So what exactly happened between that post on June 22 and the secret 1200 capacity show happening today?  There were gigs in Switzerland and Finland in late June, but the real excitement started with their headlining set at the Pitchfork Music Festival on July 19: they played “Bad Days” for the first time in this decade, “Silver Trembling Hands” for the first time in this country and “Convinced of the Hex” and “Enthusiasm for Life Defeats Existential Fear” (as voted for by fans) for the first time ever.  They also debuted new instrumental intro music at Pitchfork to accompany the premiere of a revamped stage entrance spectacle (the members of the band theatrically appear via a surreal simulated birth) and refashioned costumes for the fan dancers.  After an Australian mini-tour -including a radio session with Triple J (as can be seen in this playlist from PsychExFutureHeart) and an interview with MusicFeeds (Australia’s leading independently owned music website)- and dates at Japan’s Summer Sonic (watch PsychExFutureHeart’s playlist), The Lips brought the recent show additions/ changes on their American Summer 2009 tour.  In September they played stadiums on Coldplay’s European tour (and made a side trip to Ireland for Electric Picnic), then returned to New York to curate and headline All Tomorrow’s Parties.  Is there any other band in the world that would play Paris’ Parc des Princes stadium (capacity 48,712) with Coldplay, and a few days later have Boris perform Feedbacker, Bob Mould play a Husker Du set with No Age, the Boredoms lead nine drummers in a Boa Drum, Caribou create a Vibration Ensemble one-off with Sun Ra Arkestra’s Marshall Allen, Oneida record a psych-noise jam (with numerous guests, including the dual drumming aid of Kliph and Steven at one point), and Deerhoof collaborate with Martha Colburn on sounds and visions (to say nothing of Hopewell, Black Moth Super Rainbow, Menomena, Super Furry Animals and others)?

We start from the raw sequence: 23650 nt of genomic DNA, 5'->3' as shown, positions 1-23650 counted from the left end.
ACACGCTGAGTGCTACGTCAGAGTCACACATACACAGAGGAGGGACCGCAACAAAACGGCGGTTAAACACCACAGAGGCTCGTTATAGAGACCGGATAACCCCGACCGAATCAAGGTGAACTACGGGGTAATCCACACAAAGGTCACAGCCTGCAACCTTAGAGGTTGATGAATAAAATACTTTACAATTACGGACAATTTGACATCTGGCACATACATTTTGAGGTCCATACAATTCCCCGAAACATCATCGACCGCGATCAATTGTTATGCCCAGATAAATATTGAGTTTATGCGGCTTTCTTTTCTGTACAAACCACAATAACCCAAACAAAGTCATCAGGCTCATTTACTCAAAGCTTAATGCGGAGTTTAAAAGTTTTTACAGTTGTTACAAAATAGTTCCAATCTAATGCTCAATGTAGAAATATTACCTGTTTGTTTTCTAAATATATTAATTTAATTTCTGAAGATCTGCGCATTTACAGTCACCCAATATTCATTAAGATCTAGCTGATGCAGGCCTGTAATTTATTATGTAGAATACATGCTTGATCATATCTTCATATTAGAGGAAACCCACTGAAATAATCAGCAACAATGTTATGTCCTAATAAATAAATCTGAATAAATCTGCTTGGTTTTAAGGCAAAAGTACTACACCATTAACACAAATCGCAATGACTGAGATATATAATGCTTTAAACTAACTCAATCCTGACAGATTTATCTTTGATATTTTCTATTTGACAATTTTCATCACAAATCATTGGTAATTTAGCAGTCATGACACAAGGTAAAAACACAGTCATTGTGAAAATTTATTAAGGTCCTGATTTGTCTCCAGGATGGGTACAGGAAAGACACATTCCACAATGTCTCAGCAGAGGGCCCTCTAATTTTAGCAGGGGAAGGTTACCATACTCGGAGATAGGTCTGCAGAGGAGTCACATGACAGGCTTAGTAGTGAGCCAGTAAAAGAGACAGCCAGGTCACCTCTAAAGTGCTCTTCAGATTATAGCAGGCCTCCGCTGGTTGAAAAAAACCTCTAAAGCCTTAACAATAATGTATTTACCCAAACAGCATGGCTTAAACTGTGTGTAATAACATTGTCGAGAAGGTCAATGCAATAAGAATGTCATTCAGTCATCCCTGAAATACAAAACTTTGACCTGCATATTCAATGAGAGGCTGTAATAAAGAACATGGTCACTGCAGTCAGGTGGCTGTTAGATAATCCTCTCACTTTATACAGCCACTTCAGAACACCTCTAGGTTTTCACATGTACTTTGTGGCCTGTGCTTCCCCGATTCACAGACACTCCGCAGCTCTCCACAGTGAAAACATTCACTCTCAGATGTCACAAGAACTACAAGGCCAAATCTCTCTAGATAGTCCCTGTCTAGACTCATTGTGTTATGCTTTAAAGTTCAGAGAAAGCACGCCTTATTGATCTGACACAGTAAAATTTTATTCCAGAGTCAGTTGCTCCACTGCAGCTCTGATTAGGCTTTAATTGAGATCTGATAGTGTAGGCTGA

All of the above was transformed from isolated events to the psych-up steps towards today by how they were presented in person and further exposed to fans that weren’t there.  The Pitchfork show wasn’t just for Chicago, it was for anybody with web access.  Their entire set was wonderfully shot from multiple angles and streamed live.  Don’t depend on tapers to hear their summer American tour, The Lips and their crew recorded them for fans.  If listening to the summer shows doesn’t stimulate you enough, videos spread all over the internet (particularly YouTube) feature large chunks in relatively high quality of virtually every show.  The West Coast dates of the August tour in particular yielded perhaps the best night-by-night fan footage (at least of what’s uploaded on video sites) of any tour leg in the Okies’ career (check out PsychExFutureHeart’s How the West Was Won 2009 playlist, a virtual August show).  Until there’s a TV station devoted to the Lips, it’s not likely to get much better this.  In fact, the Lips were on semi-regular rebroadcast rotation this past summer on VH1-Classic (as part of The Who Rock Honors) and Fuse (Saturday late nights were devoted to The Best of Bonnaroo).   Also, a few days ago Sundance rotated Summercamp! and Christmas on Mars, but it’s the Lips’ new performances on TV that have mostly made the lead-up to Embryonic so exciting: “Convinced of the Hex” on September 16’s Colbert Report  and the live debut of “Watching the Planets” on The Tonight Show two nights ago (yep, a live debut on network TV… hopefully they’ll continue to play new songs with every forthcoming TV appearance; there’s currently a rumor they’ll be on Yo Gabba Gabba).  Similarly, The Flaming Lips became the first performers to debut an album on by streaming Embryonic after their Wednesday, September 16 appearance until Monday, September 21.  Then, from Oct 6 through its release this week, NPR streamed the album.